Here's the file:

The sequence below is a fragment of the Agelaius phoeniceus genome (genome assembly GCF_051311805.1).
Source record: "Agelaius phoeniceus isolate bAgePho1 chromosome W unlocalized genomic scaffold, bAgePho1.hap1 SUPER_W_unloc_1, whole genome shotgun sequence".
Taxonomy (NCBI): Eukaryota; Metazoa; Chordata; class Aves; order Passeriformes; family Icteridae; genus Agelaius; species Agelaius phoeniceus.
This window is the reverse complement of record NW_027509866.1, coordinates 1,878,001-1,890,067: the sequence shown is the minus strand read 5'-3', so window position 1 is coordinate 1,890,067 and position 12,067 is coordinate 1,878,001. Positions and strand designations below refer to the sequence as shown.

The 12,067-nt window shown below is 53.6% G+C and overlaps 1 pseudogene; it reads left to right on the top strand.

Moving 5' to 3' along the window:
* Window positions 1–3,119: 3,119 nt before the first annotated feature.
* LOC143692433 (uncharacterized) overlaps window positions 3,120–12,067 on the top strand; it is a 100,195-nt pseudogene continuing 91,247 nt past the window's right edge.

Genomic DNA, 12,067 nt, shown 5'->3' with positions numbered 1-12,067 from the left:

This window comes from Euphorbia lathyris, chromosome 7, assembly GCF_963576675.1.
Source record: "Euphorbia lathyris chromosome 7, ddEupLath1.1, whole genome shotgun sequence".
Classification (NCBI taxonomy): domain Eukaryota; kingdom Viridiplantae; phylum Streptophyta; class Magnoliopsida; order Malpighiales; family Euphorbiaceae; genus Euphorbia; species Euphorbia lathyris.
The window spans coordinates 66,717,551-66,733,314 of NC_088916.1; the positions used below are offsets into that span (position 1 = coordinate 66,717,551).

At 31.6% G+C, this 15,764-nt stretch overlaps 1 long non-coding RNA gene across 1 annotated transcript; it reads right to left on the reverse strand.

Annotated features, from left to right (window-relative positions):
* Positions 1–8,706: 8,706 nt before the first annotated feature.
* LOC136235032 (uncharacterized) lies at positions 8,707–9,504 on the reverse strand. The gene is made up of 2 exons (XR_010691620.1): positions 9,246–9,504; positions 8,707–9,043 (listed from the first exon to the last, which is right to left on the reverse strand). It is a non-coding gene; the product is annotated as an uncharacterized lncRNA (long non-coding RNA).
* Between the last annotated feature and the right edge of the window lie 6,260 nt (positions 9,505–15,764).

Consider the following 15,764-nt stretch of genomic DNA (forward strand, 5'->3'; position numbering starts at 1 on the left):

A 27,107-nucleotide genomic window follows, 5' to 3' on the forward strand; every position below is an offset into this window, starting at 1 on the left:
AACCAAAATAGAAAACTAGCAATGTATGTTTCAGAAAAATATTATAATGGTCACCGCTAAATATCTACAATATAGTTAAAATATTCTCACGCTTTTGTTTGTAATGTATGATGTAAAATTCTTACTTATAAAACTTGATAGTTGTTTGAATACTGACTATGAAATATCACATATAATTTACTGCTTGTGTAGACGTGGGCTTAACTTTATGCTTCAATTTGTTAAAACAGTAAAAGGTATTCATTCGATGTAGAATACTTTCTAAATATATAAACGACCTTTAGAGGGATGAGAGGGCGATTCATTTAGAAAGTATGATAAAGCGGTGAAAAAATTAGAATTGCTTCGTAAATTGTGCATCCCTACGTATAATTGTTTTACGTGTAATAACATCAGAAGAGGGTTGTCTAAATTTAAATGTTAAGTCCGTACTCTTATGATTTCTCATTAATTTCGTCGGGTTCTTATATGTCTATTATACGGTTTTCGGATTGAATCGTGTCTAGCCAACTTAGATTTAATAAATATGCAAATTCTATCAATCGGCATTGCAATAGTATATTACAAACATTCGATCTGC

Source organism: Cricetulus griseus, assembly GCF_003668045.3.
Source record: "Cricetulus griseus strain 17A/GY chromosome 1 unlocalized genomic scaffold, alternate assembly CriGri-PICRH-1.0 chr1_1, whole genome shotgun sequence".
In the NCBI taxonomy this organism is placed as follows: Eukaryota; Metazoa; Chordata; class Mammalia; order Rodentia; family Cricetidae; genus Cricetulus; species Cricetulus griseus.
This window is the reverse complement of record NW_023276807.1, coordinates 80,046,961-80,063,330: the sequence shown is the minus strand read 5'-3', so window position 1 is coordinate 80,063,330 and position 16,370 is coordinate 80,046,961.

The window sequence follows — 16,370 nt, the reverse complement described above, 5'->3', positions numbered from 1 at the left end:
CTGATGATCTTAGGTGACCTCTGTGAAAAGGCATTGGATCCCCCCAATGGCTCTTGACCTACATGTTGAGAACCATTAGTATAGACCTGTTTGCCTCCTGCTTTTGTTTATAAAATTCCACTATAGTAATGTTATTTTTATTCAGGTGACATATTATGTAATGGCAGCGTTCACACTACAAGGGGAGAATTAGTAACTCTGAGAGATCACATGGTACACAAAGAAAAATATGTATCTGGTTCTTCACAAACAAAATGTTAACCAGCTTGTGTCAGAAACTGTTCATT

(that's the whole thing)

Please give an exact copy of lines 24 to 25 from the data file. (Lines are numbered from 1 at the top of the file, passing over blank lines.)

In the NCBI taxonomy this organism is placed as follows: Eukaryota; Metazoa; Chordata; class Mammalia; order Rodentia; family Cricetidae; genus Cricetulus; species Cricetulus griseus.
This window is the reverse complement of record NW_023276807.1, coordinates 80,046,961-80,063,330: the sequence shown is the minus strand read 5'-3', so window position 1 is coordinate 80,063,330 and position 16,370 is coordinate 80,046,961.